Figure 3: Postoperative lateral (a), AP (b), and mortise (c) radiographs showing 2 quadricortical screws stabilizing the syndesmosis with no evidence of hardware failure.

3. Discussion

This case is a rare variant of an already rare phenomenon. We are aware of 67 reported cases of Bosworth fracture-dislocations in the literature [2, 4]. Of these, 12 were dislocations without fracture, and 8 of those occurred in skeletally mature adults [1, 2]. The mechanism of an intact fibula trapped behind the tibia was first described in 1922 by Ashhurst and Bromer, who referenced a description by Huguier in 1848 [6]. Bosworth himself described the typical case of fibular impingement with fracture in 1947 [7]. Since then, published reports of this injury have been few and far between. To our knowledge, this is the first instance of a patient with adjacent hardware having a Bosworth dislocation. While quite rare, it is important to be able to recognize and treat this injury to minimize future sequelae. Delays in treatment may lead to poor healing, arthritic changes, and even compartment syndrome [811]. However, treatment may be delayed to account for management of soft-tissue swelling [12], but this should not postpone operative treatment for an excessive period [13]. In Downey et al.’s paper [2], the 2 patients in their series who underwent operative fixation at 1 and 10 days after injury suffered no sequelae, while the 3 patients who underwent surgery at 12–14 days had residual pain, even though 1 of those was fully compliant with the prescribed treatment regimen. For our patient, there appeared to be minimal soft-tissue damage at the time of evaluation, and we believed that urgent reduction would lead to a better outcome, and so we proceeded with operative management immediately after closed reduction was unsuccessful. It is important to be aware that the vast majority of Bosworth dislocations are unable to be reduced closed and that repeated attempts at closed reduction can cause subsequent problems [5]. This is why we quickly made the decision to proceed with operative reduction rather than risk further injury. Additionally, Downey et al. [2] also demonstrated improved results by using 2 quadricortical screws for syndesmosis fixation, as well as patient compliance with treatment programs. In this case, we also used 2 quadricortical screws and achieved good fixation of the syndesmosis, without any hardware failure in the adjacent tibia. The use of these screws appears to be a valid option in the fixation of syndesmotic injuries after a Bosworth dislocation. In addition, the decision was made to retain the patient’s intramedullary nail at this point in time, even though it would allow easier syndesmotic fixation, as the implant was causing no discomfort to the patient and it would require the use of additional incisions and soft-tissue trauma. It could be theorized that the presence of the intramedullary nail in the ipsilateral tibia played a role in this injury, whether in the initial impact or during dislocation of the fibula, but unfortunately, such an effect cannot be determined specifically for the patient presented. However, further focus on injury patterns concerning intramedullary nails may be able to shine light on this potential interaction.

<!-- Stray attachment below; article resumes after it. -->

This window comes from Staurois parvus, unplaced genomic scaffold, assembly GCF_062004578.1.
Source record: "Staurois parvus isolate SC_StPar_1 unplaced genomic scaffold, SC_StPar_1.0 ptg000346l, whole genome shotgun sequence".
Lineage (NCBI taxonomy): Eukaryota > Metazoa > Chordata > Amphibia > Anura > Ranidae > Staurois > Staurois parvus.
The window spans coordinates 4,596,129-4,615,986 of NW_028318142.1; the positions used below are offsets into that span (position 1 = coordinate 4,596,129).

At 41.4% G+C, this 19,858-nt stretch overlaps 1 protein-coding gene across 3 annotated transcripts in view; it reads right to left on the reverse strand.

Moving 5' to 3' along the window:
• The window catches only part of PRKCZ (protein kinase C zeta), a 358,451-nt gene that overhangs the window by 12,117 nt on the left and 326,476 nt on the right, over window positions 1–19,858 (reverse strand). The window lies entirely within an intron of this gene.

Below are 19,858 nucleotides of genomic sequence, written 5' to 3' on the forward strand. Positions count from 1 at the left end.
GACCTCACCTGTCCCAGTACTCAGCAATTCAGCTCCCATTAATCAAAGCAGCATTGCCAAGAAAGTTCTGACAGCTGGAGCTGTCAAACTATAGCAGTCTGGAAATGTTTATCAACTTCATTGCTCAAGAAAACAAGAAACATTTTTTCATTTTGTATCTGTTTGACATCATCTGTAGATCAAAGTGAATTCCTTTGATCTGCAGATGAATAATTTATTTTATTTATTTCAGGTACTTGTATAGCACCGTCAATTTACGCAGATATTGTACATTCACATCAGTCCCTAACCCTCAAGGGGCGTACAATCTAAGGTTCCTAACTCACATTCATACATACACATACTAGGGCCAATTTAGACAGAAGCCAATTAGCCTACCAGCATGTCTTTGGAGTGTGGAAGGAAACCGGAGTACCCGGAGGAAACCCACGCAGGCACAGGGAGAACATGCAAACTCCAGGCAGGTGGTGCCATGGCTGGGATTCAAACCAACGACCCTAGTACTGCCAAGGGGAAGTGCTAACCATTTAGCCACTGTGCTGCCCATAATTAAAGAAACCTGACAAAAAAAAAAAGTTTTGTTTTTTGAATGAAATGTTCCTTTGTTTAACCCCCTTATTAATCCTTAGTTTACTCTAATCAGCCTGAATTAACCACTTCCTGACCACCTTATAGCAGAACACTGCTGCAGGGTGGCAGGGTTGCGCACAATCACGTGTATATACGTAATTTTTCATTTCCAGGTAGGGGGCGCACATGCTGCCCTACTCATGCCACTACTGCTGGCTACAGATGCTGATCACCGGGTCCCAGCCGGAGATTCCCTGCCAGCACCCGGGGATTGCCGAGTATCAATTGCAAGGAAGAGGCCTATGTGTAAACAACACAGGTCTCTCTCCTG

4. Conclusion

Bosworth fracture-dislocations are a rare and severe injury that must be recognized and evaluated in an expedient manner. Understanding that timely operative reduction of these injuries minimizes the risk of further injury is paramount, and no more than one closed reduction attempt should be made before proceeding to the operating room. This case shows support for the fixation of the unstable syndesmosis after reduction with 2 quadricortical screws, showing that this fixation can be performed safely if there is hardware in the ipsilateral tibia.


The patient gave verbal and written consent for the publication of this report.

Conflicts of Interest

The authors declare that they have no conflicts of interest regarding the publication of this paper.